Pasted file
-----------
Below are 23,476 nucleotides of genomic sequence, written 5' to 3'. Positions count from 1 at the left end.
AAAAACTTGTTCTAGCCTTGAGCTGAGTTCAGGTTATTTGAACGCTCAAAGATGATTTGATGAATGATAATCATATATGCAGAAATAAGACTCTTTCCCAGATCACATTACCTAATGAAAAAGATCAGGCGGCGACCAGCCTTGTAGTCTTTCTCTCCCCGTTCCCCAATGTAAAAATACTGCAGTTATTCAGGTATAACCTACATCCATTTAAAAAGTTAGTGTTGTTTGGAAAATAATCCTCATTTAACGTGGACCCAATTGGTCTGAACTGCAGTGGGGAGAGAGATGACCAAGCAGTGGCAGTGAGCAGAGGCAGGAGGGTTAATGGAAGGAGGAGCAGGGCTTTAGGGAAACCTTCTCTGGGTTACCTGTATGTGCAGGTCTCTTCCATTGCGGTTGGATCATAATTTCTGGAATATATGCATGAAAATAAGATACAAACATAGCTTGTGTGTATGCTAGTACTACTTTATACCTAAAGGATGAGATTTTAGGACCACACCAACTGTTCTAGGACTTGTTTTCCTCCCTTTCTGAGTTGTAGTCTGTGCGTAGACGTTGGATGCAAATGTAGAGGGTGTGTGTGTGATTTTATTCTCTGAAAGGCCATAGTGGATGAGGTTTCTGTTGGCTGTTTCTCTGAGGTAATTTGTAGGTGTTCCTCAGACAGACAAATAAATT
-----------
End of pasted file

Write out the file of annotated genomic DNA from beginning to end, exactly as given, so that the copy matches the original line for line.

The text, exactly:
Below are 23,476 nucleotides of genomic sequence, written 5' to 3'. Positions count from 1 at the left end.
AAAAACTTGTTCTAGCCTTGAGCTGAGTTCAGGTTATTTGAACGCTCAAAGATGATTTGATGAATGATAATCATATATGCAGAAATAAGACTCTTTCCCAGATCACATTACCTAATGAAAAAGATCAGGCGGCGACCAGCCTTGTAGTCTTTCTCTCCCCGTTCCCCAATGTAAAAATACTGCAGTTATTCAGGTATAACCTACATCCATTTAAAAAGTTAGTGTTGTTTGGAAAATAATCCTCATTTAACGTGGACCCAATTGGTCTGAACTGCAGTGGGGAGAGAGATGACCAAGCAGTGGCAGTGAGCAGAGGCAGGAGGGTTAATGGAAGGAGGAGCAGGGCTTTAGGGAAACCTTCTCTGGGTTACCTGTATGTGCAGGTCTCTTCCATTGCGGTTGGATCATAATTTCTGGAATATATGCATGAAAATAAGATACAAACATAGCTTGTGTGTATGCTAGTACTACTTTATACCTAAAGGATGAGATTTTAGGACCACACCAACTGTTCTAGGACTTGTTTTCCTCCCTTTCTGAGTTGTAGTCTGTGCGTAGACGTTGGATGCAAATGTAGAGGGTGTGTGTGTGATTTTATTCTCTGAAAGGCCATAGTGGATGAGGTTTCTGTTGGCTGTTTCTCTGAGGTAATTTGTAGGTGTTCCTCAGACAGACAAATAAATT